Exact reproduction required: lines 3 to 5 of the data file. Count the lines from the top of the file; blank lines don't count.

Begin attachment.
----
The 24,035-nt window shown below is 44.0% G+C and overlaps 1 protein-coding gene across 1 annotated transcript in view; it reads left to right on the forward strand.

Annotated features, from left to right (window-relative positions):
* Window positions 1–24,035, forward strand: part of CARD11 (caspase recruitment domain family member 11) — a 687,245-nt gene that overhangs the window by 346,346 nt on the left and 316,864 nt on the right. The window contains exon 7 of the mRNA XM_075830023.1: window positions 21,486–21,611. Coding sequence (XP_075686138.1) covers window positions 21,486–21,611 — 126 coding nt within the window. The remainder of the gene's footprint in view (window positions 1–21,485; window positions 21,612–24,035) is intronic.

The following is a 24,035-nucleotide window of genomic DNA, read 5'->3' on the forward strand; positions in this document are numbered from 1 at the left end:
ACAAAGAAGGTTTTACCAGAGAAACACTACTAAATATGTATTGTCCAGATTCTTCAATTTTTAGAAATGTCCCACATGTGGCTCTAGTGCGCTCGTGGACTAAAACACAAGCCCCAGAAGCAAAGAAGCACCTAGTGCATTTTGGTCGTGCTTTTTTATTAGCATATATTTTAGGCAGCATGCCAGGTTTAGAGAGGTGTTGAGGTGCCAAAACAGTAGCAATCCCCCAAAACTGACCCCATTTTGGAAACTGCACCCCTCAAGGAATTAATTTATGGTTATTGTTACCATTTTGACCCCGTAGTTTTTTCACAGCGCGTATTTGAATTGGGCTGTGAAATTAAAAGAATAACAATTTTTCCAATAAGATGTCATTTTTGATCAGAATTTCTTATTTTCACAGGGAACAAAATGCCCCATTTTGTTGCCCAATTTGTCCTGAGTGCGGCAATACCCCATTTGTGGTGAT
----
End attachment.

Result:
* Window positions 1–24,035, forward strand: part of CARD11 (caspase recruitment domain family member 11) — a 687,245-nt gene that overhangs the window by 346,346 nt on the left and 316,864 nt on the right. The window contains exon 7 of the mRNA XM_075830023.1: window positions 21,486–21,611. Coding sequence (XP_075686138.1) covers window positions 21,486–21,611 — 126 coding nt within the window. The remainder of the gene's footprint in view (window positions 1–21,485; window positions 21,612–24,035) is intronic.

The following is a 24,035-nucleotide window of genomic DNA, read 5'->3' on the forward strand; positions in this document are numbered from 1 at the left end:
ACAAAGAAGGTTTTACCAGAGAAACACTACTAAATATGTATTGTCCAGATTCTTCAATTTTTAGAAATGTCCCACATGTGGCTCTAGTGCGCTCGTGGACTAAAACACAAGCCCCAGAAGCAAAGAAGCACCTAGTGCATTTTGGTCGTGCTTTTTTATTAGCATATATTTTAGGCAGCATGCCAGGTTTAGAGAGGTGTTGAGGTGCCAAAACAGTAGCAATCCCCCAAAACTGACCCCATTTTGGAAACTGCACCCCTCAAGGAATTAATTTATGGTTATTGTTACCATTTTGACCCCGTAGTTTTTTCACAGCGCGTATTTGAATTGGGCTGTGAAATTAAAAGAATAACAATTTTTCCAATAAGATGTCATTTTTGATCAGAATTTCTTATTTTCACAGGGAACAAAATGCCCCATTTTGTTGCCCAATTTGTCCTGAGTGCGGCAATACCCCATTTGTGGTGAT